Sensitive Girl Pit Problems: Dealing with Hair Haters

by Erina Davidson

          I haven’t shaved for quite a while now. It started with a lazy winter, when I found it unnecessary to shave my legs. But with hairy legs and all I thought it was weird that I still shaved my armpits, so the razor went on indefinite hiatus.

         Up until college, I was always careful about shaving. I wouldn’t dare be caught with hairy armpits and legs in gym class. I’ve used razors, at-home waxing kits, that weird Schick Intuition thing, and even tweezers. The results were always less than satisfying; I always got razor bumps and the stubble seemed to come back the next day. I was never buttery smooth like the girls in Teen Vogue.

         Countless falls and slips in the bathtub trying to shave my legs in awkward positions, the amount of time wasted in the bathroom, the cost of razors – it all started to seem pointless. As a broke college student, it was easy for me to ditch the blades and go au naturel.

          I recently went on a short excursion with friends to the Jersey Shore. After enjoying the beach, I went against my usual instinct and went on the boardwalk to grab something to eat. After about fifteen minutes and seven t-shirt stores, we finally settled on a cheap pizza place. I’m not a fan of pizza (hold your comments) so I stood around as the rest of my friends ate. There was a group of high schoolers sitting near us, and I couldn’t help but notice that one of the girls kept looking over at me. I must have reached up to scratch my head or fix my hair or something, because the next thing I know, the girl’s eyes widened in a look of utter disgust.

          “EWWWW,” she yelled, as if I just gave birth from my ear canal. She gawked at me, as intelligent and discreet observers often do, with her jaw literally touching her collarbone.  She proceeded to talk loudly to her friend about the hair under my arms and its unspeakable grossness. I was close enough to see the pizza in her braces, so I heard everything.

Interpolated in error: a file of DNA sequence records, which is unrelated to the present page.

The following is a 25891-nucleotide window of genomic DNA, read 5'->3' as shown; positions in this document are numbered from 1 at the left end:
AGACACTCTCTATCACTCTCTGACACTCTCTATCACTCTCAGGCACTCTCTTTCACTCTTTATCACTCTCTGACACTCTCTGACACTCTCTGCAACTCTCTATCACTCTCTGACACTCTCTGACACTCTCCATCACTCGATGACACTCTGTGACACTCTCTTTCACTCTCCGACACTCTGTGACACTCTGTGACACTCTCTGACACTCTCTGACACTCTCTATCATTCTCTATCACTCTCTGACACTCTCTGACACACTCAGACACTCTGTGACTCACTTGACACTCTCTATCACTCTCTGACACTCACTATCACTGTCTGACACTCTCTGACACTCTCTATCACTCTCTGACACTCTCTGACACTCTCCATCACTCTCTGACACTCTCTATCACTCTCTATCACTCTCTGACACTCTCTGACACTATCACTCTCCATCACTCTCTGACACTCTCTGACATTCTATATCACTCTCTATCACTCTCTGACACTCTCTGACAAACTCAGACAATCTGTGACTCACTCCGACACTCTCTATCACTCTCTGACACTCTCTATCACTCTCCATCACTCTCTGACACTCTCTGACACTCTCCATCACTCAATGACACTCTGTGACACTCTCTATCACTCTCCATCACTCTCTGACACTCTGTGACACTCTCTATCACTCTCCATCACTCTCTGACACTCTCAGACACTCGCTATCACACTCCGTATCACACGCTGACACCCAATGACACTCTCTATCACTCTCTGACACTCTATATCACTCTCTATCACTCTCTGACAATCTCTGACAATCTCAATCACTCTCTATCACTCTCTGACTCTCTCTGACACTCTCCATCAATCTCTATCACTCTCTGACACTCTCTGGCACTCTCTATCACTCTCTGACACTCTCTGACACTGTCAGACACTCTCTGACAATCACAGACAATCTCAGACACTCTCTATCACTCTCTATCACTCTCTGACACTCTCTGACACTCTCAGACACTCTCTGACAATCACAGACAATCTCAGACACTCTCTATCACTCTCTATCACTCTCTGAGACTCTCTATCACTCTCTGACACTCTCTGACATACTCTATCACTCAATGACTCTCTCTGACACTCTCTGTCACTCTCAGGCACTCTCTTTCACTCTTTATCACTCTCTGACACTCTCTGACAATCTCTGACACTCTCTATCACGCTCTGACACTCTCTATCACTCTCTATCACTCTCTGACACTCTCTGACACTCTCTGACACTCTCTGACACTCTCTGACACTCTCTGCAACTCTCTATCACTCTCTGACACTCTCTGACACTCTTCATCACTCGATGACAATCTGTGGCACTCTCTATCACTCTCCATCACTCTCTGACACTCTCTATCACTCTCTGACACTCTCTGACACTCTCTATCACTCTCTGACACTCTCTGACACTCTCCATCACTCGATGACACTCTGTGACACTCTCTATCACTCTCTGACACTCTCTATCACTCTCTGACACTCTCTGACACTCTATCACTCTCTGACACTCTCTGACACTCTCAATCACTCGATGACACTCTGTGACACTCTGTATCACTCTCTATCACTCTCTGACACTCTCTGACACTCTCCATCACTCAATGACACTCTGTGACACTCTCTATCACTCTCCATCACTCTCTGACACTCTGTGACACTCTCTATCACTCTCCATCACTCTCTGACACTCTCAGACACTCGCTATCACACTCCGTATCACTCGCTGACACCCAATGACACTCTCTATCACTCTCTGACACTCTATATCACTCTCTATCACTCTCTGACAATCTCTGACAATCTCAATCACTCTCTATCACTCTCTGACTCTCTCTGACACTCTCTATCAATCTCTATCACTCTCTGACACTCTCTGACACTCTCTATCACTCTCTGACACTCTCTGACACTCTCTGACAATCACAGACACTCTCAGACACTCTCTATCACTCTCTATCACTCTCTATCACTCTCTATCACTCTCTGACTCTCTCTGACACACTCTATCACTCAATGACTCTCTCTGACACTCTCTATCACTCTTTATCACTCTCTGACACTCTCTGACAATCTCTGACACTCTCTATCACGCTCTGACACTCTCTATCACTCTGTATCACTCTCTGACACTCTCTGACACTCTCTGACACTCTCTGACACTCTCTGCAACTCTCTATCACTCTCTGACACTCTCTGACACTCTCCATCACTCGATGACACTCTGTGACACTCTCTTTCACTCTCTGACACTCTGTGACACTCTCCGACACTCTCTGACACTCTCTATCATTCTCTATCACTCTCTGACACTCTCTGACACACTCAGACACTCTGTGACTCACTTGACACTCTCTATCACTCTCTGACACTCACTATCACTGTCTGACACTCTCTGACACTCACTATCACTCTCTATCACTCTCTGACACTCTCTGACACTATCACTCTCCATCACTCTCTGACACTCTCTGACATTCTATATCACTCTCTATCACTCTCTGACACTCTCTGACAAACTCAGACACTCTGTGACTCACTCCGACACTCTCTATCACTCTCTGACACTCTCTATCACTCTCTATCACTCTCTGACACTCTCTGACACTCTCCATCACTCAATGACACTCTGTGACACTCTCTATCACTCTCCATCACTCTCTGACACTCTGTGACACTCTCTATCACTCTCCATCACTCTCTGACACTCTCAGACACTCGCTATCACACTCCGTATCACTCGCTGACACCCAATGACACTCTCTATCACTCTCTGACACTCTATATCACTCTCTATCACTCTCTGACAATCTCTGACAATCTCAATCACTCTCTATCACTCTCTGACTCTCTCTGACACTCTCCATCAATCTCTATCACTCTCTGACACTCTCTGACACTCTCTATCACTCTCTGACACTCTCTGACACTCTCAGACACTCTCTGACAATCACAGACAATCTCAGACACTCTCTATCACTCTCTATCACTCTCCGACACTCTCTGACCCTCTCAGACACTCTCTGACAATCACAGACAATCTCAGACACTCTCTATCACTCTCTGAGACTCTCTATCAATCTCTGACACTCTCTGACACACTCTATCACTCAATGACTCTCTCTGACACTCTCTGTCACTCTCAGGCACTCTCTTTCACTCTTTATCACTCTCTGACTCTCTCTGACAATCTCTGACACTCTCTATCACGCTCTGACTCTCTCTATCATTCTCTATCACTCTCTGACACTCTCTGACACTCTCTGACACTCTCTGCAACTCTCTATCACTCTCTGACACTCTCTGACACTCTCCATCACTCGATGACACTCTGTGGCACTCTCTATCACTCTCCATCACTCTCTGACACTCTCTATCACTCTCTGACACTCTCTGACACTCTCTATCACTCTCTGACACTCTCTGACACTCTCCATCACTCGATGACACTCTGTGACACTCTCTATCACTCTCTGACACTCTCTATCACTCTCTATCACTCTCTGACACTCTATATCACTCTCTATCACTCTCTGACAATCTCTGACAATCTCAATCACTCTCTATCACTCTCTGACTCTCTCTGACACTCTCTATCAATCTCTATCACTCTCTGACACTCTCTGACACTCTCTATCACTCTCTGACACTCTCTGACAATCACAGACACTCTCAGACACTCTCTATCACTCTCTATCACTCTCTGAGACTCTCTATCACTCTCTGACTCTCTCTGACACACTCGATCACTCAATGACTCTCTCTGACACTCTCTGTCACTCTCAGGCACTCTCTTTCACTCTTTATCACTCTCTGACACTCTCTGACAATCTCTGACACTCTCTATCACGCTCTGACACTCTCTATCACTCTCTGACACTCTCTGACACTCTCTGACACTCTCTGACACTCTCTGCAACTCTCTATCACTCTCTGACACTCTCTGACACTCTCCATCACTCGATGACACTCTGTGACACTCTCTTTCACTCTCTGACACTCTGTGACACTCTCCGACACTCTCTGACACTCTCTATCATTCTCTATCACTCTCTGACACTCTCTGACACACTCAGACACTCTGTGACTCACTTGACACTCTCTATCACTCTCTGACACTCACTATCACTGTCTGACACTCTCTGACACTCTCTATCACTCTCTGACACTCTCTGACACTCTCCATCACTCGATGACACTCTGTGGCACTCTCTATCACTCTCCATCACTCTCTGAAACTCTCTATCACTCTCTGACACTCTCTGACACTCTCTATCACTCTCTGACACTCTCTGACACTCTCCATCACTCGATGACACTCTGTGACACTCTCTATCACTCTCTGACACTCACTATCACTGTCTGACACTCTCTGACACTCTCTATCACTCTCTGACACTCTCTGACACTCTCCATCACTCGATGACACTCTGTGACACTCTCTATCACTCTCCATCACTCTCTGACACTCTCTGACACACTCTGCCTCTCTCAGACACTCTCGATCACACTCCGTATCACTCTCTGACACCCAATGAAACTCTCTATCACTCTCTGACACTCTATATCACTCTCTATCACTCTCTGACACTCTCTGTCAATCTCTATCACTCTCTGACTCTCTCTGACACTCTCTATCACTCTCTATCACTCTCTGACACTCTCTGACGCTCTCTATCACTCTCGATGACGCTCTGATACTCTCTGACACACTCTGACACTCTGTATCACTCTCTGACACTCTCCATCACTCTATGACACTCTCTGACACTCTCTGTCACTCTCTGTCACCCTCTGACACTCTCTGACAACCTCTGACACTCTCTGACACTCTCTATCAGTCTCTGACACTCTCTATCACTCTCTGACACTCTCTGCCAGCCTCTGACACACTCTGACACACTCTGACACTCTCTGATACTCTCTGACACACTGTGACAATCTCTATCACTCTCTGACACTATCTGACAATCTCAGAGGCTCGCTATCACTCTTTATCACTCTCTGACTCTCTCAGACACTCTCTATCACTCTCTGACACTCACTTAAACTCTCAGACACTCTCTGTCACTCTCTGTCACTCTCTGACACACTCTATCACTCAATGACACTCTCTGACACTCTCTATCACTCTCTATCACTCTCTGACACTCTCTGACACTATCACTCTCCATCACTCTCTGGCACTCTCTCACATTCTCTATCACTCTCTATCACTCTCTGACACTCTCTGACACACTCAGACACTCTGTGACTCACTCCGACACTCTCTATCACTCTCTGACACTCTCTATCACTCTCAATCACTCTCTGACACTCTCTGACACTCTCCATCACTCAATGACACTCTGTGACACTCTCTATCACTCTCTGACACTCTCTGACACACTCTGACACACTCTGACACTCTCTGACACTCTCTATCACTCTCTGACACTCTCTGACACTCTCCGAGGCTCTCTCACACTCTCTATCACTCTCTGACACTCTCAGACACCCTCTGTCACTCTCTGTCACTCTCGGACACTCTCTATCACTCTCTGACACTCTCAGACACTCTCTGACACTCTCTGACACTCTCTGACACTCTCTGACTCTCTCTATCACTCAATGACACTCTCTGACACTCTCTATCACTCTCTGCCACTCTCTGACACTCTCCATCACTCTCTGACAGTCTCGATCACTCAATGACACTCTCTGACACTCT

When I stopped shaving, I knew that people weren’t going to like it; but the fact that this girl didn’t practice the basic etiquette of waiting until the subject is off the premises to shit talk blew my mind. Are people that inconsiderate? Have your opinions, but don’t sit in front of my face with your mouth wide open like you’re going to eat me.

          Bothered, I angrily recounted the incident to my boyfriend. His short response, though a bit biting for me, was something I wish I could tell myself 100% of the time: “It’s just f*cking hair. You shave it or you don’t shave it.”

          Knowing that most people have negative attitudes towards hairy women, I’m still not completely comfortable wearing tank tops everywhere and raising my arms in public. It’s also a result of growing up in a society that’s been pressuring me to shave since 5th grade health class. I feel perfectly normal at school where there are more than a handful of natural ladies, but almost anywhere else I’m a practitioner of alien standards. While I have bushy friends who don’t even think about it, I can’t help but be conscious of my decision after being called out so publicly and personally.  I consider my sensitivity to be my biggest personality flaw; this issue of body hair is something that isn’t supposed to bother me, but it does. And it bothers me that it bothers me.

         While hair removal is a practice dating back to the cavemen and Cleopatra, removing underarm hair became part of the modern American social standards when the sleeveless dress came into popularity around 1915. Today’s commercial porn, drug store aisles, and teen magazines show that majority of American women and men still stand by these feminine beauty standards. Whenever the tabloids feature photos of fuzzy celebrities on the red carpet, the headlines include words like ‘Disaster’, ‘Forgot To Shave’, and ‘Nasty’. (Remember the photos of fuzzy-pitted Julia Roberts waving from the red carpet in 1999?) When I chose to stop shaving, I accepted the fact that some people will use these words against me. My emotional sensitivity is constantly clashing with my own ideals of feminine beauty.

          Even so, I don’t intend on changing my lifestyle anytime soon; I will never enjoy shaving and I’m quite fond of my hairy pits. But given my overly analytical nature, I often question the significance of my armpit hair. Is it a political statement? An attempt to defy social norms? An eyesore to fellow subway commuters? Or is it really “just f*cking hair”? While I ponder this hairy matter, I will continue to do what I do best; not shaving and spending a lazy, college summer spooning my dog and watching Law and Order: SVU marathons.

Illustration by Erina Davidson

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